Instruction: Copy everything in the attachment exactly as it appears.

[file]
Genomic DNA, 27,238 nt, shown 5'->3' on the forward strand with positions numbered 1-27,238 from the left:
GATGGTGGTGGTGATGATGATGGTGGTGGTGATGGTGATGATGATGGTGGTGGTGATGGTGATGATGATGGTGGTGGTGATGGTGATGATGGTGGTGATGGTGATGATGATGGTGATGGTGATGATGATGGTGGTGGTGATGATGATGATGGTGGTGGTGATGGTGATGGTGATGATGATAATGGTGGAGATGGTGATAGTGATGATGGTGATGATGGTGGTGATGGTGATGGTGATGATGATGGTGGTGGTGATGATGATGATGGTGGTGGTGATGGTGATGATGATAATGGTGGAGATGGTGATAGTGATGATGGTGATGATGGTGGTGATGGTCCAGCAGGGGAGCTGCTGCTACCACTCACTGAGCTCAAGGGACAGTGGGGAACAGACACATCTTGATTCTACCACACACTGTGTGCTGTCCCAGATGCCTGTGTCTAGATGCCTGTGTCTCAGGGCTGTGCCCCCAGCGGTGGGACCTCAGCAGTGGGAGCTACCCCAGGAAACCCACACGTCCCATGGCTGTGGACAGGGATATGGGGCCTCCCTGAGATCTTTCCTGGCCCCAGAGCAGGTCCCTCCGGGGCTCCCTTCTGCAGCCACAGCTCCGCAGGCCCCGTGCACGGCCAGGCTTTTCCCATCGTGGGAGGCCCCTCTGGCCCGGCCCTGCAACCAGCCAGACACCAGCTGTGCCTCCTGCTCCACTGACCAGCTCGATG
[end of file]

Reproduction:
Genomic DNA, 27,238 nt, shown 5'->3' on the forward strand with positions numbered 1-27,238 from the left:
GATGGTGGTGGTGATGATGATGGTGGTGGTGATGGTGATGATGATGGTGGTGGTGATGGTGATGATGATGGTGGTGGTGATGGTGATGATGGTGGTGATGGTGATGATGATGGTGATGGTGATGATGATGGTGGTGGTGATGATGATGATGGTGGTGGTGATGGTGATGGTGATGATGATAATGGTGGAGATGGTGATAGTGATGATGGTGATGATGGTGGTGATGGTGATGGTGATGATGATGGTGGTGGTGATGATGATGATGGTGGTGGTGATGGTGATGATGATAATGGTGGAGATGGTGATAGTGATGATGGTGATGATGGTGGTGATGGTCCAGCAGGGGAGCTGCTGCTACCACTCACTGAGCTCAAGGGACAGTGGGGAACAGACACATCTTGATTCTACCACACACTGTGTGCTGTCCCAGATGCCTGTGTCTAGATGCCTGTGTCTCAGGGCTGTGCCCCCAGCGGTGGGACCTCAGCAGTGGGAGCTACCCCAGGAAACCCACACGTCCCATGGCTGTGGACAGGGATATGGGGCCTCCCTGAGATCTTTCCTGGCCCCAGAGCAGGTCCCTCCGGGGCTCCCTTCTGCAGCCACAGCTCCGCAGGCCCCGTGCACGGCCAGGCTTTTCCCATCGTGGGAGGCCCCTCTGGCCCGGCCCTGCAACCAGCCAGACACCAGCTGTGCCTCCTGCTCCACTGACCAGCTCGATG